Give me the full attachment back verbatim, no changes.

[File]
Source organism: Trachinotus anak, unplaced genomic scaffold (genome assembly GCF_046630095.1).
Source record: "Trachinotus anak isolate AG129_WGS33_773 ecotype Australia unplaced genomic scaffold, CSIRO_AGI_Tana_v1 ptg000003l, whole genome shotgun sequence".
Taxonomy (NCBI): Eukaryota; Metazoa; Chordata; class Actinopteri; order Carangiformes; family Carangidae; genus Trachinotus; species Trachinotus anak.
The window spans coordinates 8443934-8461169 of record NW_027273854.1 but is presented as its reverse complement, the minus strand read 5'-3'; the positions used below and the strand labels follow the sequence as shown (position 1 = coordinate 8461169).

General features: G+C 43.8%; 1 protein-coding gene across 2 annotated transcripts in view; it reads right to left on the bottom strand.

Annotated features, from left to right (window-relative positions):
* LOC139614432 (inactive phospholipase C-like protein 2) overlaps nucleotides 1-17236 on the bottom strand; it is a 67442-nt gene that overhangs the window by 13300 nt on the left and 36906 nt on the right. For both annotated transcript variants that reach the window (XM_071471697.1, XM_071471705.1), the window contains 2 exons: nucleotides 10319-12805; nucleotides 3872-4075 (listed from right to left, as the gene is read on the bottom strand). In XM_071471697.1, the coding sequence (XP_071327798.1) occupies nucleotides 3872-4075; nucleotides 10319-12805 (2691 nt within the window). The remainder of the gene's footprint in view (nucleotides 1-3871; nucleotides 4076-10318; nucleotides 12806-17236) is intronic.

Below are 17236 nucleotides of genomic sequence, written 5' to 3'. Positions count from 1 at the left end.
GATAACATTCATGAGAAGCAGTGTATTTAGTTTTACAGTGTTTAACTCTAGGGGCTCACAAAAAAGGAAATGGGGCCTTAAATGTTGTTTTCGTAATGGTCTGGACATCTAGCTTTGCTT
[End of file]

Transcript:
Source organism: Trachinotus anak, unplaced genomic scaffold (genome assembly GCF_046630095.1).
Source record: "Trachinotus anak isolate AG129_WGS33_773 ecotype Australia unplaced genomic scaffold, CSIRO_AGI_Tana_v1 ptg000003l, whole genome shotgun sequence".
Taxonomy (NCBI): Eukaryota; Metazoa; Chordata; class Actinopteri; order Carangiformes; family Carangidae; genus Trachinotus; species Trachinotus anak.
The window spans coordinates 8443934-8461169 of record NW_027273854.1 but is presented as its reverse complement, the minus strand read 5'-3'; the positions used below and the strand labels follow the sequence as shown (position 1 = coordinate 8461169).

General features: G+C 43.8%; 1 protein-coding gene across 2 annotated transcripts in view; it reads right to left on the bottom strand.

Annotated features, from left to right (window-relative positions):
* LOC139614432 (inactive phospholipase C-like protein 2) overlaps nucleotides 1-17236 on the bottom strand; it is a 67442-nt gene that overhangs the window by 13300 nt on the left and 36906 nt on the right. For both annotated transcript variants that reach the window (XM_071471697.1, XM_071471705.1), the window contains 2 exons: nucleotides 10319-12805; nucleotides 3872-4075 (listed from right to left, as the gene is read on the bottom strand). In XM_071471697.1, the coding sequence (XP_071327798.1) occupies nucleotides 3872-4075; nucleotides 10319-12805 (2691 nt within the window). The remainder of the gene's footprint in view (nucleotides 1-3871; nucleotides 4076-10318; nucleotides 12806-17236) is intronic.

Below are 17236 nucleotides of genomic sequence, written 5' to 3'. Positions count from 1 at the left end.
GATAACATTCATGAGAAGCAGTGTATTTAGTTTTACAGTGTTTAACTCTAGGGGCTCACAAAAAAGGAAATGGGGCCTTAAATGTTGTTTTCGTAATGGTCTGGACATCTAGCTTTGCTT